Some think, “No kitchen exhaust = no cooking = no restaurant… or so most of us used to think.” Indeed, there was a time that the idea of creating a real menu from a kitchen without hoods would have seemed nearly impossible. Enter the ventless kitchen – something becoming more and more frequent. Traditional kitchens with hoods over the equipment to pull smoke, particulates and smells off the cooking surface and remove them from the premises with exhaust systems are not always a possibility. Now, with certain equipment coupled with a ventless hood, which cleans the air and removes smells and fumes but doesn’t require venting, the possibility is created to put kitchens in places that, until now, could not have had such. (Note that ventless exhaust systems cannot be paired with gas-fired kitchen equipment.)
Such circumstances can include prohibitive installation issues at a location, financial limitations (not enough money in the budget) or deliberate choices to keep a kitchen’s footprint small and simple. Additionally, with the innovative equipment solutions that now abound, it’s possible to produce a robust menu without having to install a total exhaust system. To name just a few of these innovations:
- Ventless fryers
- Microwave-convection technology
- Combi Ovens
- Panini grills and other hinged heating units
- Portable vents that can be placed on the counter behind smaller pieces of equipment such as panini grills and toasters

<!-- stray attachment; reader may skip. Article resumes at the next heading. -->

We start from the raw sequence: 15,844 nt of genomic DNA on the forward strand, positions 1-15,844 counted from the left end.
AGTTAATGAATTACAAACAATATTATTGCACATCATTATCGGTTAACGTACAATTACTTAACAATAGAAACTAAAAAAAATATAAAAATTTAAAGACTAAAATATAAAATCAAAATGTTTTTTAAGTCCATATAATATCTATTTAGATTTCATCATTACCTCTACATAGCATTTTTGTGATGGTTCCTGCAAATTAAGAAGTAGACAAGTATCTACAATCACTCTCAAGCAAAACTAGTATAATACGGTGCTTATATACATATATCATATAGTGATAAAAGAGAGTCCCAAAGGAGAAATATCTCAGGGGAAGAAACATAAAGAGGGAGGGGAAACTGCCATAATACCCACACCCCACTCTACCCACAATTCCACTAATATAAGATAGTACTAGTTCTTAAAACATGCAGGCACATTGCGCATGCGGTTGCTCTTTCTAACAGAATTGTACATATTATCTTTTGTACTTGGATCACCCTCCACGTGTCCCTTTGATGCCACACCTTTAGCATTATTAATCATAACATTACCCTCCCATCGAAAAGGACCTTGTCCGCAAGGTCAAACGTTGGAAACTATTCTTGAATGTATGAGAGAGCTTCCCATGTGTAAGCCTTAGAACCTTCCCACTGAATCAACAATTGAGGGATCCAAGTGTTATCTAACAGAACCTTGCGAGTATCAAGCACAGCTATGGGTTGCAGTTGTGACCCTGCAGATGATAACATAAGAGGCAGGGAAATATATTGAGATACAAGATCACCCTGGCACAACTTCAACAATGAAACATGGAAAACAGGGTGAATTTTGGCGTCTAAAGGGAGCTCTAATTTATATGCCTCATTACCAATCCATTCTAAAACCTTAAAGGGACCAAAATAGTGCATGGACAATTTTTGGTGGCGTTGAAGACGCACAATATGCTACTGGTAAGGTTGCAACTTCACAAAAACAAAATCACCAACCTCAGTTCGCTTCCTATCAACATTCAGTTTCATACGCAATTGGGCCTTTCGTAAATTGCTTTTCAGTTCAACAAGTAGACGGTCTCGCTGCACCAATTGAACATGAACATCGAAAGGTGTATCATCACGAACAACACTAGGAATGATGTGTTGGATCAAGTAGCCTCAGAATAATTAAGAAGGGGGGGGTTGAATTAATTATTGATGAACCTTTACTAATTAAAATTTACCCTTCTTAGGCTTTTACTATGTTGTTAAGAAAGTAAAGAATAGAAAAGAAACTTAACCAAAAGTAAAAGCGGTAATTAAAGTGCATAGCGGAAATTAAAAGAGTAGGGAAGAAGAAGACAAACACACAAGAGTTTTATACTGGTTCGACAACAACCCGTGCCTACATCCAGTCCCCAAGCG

- Induction burners and pans
- Convection and pizza ovens
- Sous vide devices
- Assorted ware washing equipment
- Cook and hold carts
Though not an inclusive list, one can begin to see how menu creation can be rather easily accomplished in a hoodless kitchen. Now, let’s look at some realistic considerations before deciding to go ventless:
• Given that some appropriate equipment is expensive, do a budget analysis of the accumulative costs versus installing type 1 or type 2 hoods. Assuming the location could allow for venting, it may be wash financially.
• Consider the olfactory implications: though a true exhaust hood is not required for the types of equipment noted above, odors will invariably result. I recently had dinner at a wine bar that has a ventless kitchen, and I left smelling like burned toast and grease. As spills occurred in the oven, the vapors escaped and filled the dining room.
• Develop the menu so that items that will likely throw off unpleasant vapors are not included. Items with considerable fat, if not contained while cooking, can create quite a negative olfactory sensation.
• Consider a non-open kitchen design. Having a ventless exhaust hood is better than nothing, and it will do a decent job at filtering the kitchen air to keep it fresh and safe. Still, containing inevitable aromas in a closed space prevents a negative dining room experience.
In the end, it is a great breakthrough for our industry that, with rising utility, construction and rent costs, ventless kitchens can be created without limiting operators into serving nothing but cold foods. Still, if considering a kitchen without ventilation, simply do the math and, if venting is an option, be sure opting out pays off.